In a small town, ordering specialty foods manufactured with exacting standards to be completely gluten-free is a necessity. But the constant online shopping was hurting in the shipping costs. So we bought a cubic freezer, and started ordering in bulk. Sometimes even direct from manufacturers. And we froze all but one package at a time.

    The freezer is the bulk-food-buyers friend. Last time we went to Costco, we bought 10 packs of Hormel’s Microwave bacon, 5 for the in-laws. It’s great stuff!

  27. posted by riona on

    I agree 100% that warehouse stores lead to clutter. However, I think buying in bulk is smart – IF you can do it online. It’s the impulse buys that will kill ya. I buy staples online at Amazon Grocery, and because I have Prime, shipping is free.

  28. posted by Eric S. on

    Bulk shopping club memberships make COMPLETE sense when you have a baby. We have a 6 month old, and found that it only took two trips just for diapers and formula to break even on the cost of the membership (we usually make one trip a month). The key is to use them for what they do well – non-perishable items, things you use at a frighteningly rapid rate (see the above formula and diapers), and things that have a readily-usable discount (gas, tires).

  29. posted by Brian on

    Our BJ’s membership paid for itself when we bought four giant cans of Isomil. The discount on bulk diapers is just a bonus above that. If you get pregnant, get a membership.

    We’ve had good luck buying bulk toiletries, soaps, detergents, coffee, cereal, and lunch foods (Lean cuisine, Kashi), paper goods (tp, paper towels, garbage bags, lunch bags). Meat is almost always a deal, and of great quality (1″ thick chops are my favorite.)

    We’ve also wasted our share of luncheon meat, and frozen some things far far too long…. And electronics never a deal.

  30. posted by Melissa on

    Eric and Brian, I second your comments – the savings on formula for twins recouped our membership cost in three weeks. Even if you get good coupons from Similac, you have to wait for a sale at a retailer in order to beat the warehouse price.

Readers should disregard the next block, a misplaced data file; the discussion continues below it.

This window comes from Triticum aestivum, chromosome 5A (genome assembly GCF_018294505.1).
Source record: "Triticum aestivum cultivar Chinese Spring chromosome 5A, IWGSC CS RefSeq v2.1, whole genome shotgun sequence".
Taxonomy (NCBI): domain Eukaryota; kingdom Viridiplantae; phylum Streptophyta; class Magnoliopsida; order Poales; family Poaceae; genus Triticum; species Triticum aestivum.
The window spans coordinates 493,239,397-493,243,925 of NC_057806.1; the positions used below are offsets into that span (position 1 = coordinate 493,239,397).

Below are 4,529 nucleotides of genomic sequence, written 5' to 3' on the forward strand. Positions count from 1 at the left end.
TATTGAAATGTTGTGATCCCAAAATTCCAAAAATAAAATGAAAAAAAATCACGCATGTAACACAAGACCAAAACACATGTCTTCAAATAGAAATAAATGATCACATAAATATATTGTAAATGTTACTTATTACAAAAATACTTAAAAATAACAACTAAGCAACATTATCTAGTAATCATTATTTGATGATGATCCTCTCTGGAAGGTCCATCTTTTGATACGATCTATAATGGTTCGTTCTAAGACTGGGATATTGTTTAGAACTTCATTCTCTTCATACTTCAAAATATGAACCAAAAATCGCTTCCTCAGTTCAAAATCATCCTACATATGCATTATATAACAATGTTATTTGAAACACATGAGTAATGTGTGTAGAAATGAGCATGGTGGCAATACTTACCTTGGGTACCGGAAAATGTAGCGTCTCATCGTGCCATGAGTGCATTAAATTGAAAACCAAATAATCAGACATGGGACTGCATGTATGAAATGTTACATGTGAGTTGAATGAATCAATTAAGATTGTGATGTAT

31. posted by Robin on

    Oh no! You’re talking about *me! I bought that gallon of Frank’s Red Hot–and have been living with its hardly-used self ever since!

  32. posted by Jessie on

    I’m single and I buy some things in bulk from Aldi, which is some distance from my home. If I only need bread or milk I run to the much closer small indie grocery, which is much more expensive. I don’t need a warehouse membership. But I have a single friend who built a shelf about two feet from his bathroom ceiling, all around the room, and loaded it with bulk toilet paper. My first thought was, what about the opportunity cost? How could that $50-75 have been used to his benefit if it were not sitting on his bathroom shelf for six months? Besides, it looked silly.

  33. posted by Richard Friese on

    We have used Sams Club for years. We have saved on bulk detergent, paper towels, canned goods, and meat. We buy volume, break down the packages and freeze. Since we are disabled we have a freezer full of food that gets us through many snowstorms. Winter is tough getting around in the snow in a wheel chairs.

  34. posted by kathny on

    This is a ridiculous post. Overshopping in any store could lead to clutter. Duh! And, how dare you say that no one needs a tub of mayo? You have no idea what people eat, how many people they have to feed, or apparently anything about people with families. I shop in these places regularly and I buy tubs of mayo and double packs of ketchup because that’s what the people I feed use. Buying in bulk means I don’t have to buy it as often and it saves money. This whole post just sounds ignorant, entitled and judgmental, but you got it published, so good for you.

  35. posted by Greg McCausey on

    So I shouldn’t buy the 2 gallon can of chocolate pudding?